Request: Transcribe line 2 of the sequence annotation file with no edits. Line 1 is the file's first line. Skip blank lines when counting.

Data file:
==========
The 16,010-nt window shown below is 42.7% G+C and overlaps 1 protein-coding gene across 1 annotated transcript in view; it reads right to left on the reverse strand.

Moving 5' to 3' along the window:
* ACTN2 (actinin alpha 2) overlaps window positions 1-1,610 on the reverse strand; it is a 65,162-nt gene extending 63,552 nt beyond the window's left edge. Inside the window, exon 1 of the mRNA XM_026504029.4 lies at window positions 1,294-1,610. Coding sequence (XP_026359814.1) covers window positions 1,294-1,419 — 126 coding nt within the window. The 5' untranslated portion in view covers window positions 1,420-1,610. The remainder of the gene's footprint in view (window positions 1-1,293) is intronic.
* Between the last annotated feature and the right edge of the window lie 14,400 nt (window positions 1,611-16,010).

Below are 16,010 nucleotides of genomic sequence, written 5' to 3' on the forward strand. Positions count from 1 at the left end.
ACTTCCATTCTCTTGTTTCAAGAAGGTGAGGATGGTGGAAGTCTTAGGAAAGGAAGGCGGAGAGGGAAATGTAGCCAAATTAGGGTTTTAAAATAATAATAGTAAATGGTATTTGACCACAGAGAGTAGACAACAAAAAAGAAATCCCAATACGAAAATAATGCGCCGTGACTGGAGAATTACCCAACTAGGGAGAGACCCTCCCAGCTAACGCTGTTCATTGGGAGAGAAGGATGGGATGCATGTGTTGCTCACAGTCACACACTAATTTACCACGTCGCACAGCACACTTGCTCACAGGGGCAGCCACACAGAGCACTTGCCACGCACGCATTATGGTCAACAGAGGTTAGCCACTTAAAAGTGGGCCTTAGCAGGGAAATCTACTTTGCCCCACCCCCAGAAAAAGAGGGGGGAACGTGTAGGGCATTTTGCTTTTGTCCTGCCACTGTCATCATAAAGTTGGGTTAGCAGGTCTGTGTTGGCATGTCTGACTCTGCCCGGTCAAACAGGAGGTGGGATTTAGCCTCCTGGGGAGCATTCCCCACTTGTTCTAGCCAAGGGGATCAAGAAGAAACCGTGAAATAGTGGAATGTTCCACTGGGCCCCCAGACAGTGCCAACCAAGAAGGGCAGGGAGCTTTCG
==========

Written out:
Moving 5' to 3' along the window: